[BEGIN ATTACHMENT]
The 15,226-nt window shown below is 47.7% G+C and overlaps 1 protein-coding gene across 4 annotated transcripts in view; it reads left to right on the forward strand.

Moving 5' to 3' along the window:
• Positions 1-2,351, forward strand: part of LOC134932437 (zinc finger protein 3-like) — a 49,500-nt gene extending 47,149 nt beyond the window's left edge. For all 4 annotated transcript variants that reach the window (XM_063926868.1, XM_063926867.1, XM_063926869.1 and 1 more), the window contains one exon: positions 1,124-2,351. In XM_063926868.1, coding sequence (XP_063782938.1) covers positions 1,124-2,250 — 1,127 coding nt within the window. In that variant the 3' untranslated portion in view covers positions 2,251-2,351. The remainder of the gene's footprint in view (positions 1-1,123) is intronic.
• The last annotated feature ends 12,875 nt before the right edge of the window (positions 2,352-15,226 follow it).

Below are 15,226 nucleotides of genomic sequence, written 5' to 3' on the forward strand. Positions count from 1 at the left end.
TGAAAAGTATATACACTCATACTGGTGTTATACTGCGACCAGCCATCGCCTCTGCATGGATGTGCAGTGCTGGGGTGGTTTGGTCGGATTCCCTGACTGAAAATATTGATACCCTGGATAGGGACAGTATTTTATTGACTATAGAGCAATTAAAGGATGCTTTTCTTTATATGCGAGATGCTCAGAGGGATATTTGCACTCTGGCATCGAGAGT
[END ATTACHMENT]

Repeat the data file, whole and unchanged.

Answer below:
The 15,226-nt window shown below is 47.7% G+C and overlaps 1 protein-coding gene across 4 annotated transcripts in view; it reads left to right on the forward strand.

Moving 5' to 3' along the window:
• Positions 1-2,351, forward strand: part of LOC134932437 (zinc finger protein 3-like) — a 49,500-nt gene extending 47,149 nt beyond the window's left edge. For all 4 annotated transcript variants that reach the window (XM_063926868.1, XM_063926867.1, XM_063926869.1 and 1 more), the window contains one exon: positions 1,124-2,351. In XM_063926868.1, coding sequence (XP_063782938.1) covers positions 1,124-2,250 — 1,127 coding nt within the window. In that variant the 3' untranslated portion in view covers positions 2,251-2,351. The remainder of the gene's footprint in view (positions 1-1,123) is intronic.
• The last annotated feature ends 12,875 nt before the right edge of the window (positions 2,352-15,226 follow it).

Below are 15,226 nucleotides of genomic sequence, written 5' to 3' on the forward strand. Positions count from 1 at the left end.
TGAAAAGTATATACACTCATACTGGTGTTATACTGCGACCAGCCATCGCCTCTGCATGGATGTGCAGTGCTGGGGTGGTTTGGTCGGATTCCCTGACTGAAAATATTGATACCCTGGATAGGGACAGTATTTTATTGACTATAGAGCAATTAAAGGATGCTTTTCTTTATATGCGAGATGCTCAGAGGGATATTTGCACTCTGGCATCGAGAGT